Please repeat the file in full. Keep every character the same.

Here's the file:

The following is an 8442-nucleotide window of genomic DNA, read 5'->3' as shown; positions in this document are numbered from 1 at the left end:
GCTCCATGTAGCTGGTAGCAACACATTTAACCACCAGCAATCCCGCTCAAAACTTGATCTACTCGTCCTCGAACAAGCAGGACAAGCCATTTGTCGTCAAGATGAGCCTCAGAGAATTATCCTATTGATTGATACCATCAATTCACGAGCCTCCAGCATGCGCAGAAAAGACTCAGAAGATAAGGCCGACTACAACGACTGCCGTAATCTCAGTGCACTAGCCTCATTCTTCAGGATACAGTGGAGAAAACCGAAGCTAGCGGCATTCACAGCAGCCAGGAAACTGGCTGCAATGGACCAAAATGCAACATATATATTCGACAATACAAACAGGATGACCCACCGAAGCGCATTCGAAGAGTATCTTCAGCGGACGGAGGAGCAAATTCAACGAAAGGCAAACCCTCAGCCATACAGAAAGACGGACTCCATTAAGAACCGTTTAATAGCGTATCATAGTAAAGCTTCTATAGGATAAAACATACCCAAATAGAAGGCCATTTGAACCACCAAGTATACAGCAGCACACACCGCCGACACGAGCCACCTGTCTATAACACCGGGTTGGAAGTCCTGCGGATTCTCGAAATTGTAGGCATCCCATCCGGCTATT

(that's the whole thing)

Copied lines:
The following is an 8442-nucleotide window of genomic DNA, read 5'->3' as shown; positions in this document are numbered from 1 at the left end:
GCTCCATGTAGCTGGTAGCAACACATTTAACCACCAGCAATCCCGCTCAAAACTTGATCTACTCGTCCTCGAACAAGCAGGACAAGCCATTTGTCGTCAAGATGAGCCTCAGAGAATTATCCTATTGATTGATACCATCAATTCACGAGCCTCCAGCATGCGCAGAAAAGACTCAGAAGATAAGGCCGACTACAACGACTGCCGTAATCTCAGTGCACTAGCCTCATTCTTCAGGATACAGTGGAGAAAACCGAAGCTAGCGGCATTCACAGCAGCCAGGAAACTGGCTGCAATGGACCAAAATGCAACATATATATTCGACAATACAAACAGGATGACCCACCGAAGCGCATTCGAAGAGTATCTTCAGCGGACGGAGGAGCAAATTCAACGAAAGGCAAACCCTCAGCCATACAGAAAGACGGACTCCATTAAGAACCGTTTAATAGCGTATCATAGTAAAGCTTCTATAGGATAAAACATACCCAAATAGAAGGCCATTTGAACCACCAAGTATACAGCAGCACACACCGCCGACACGAGCCACCTGTCTATAACACCGGGTTGGAAGTCCTGCGGATTCTCGAAATTGTAGGCATCCCATCCGGCTATT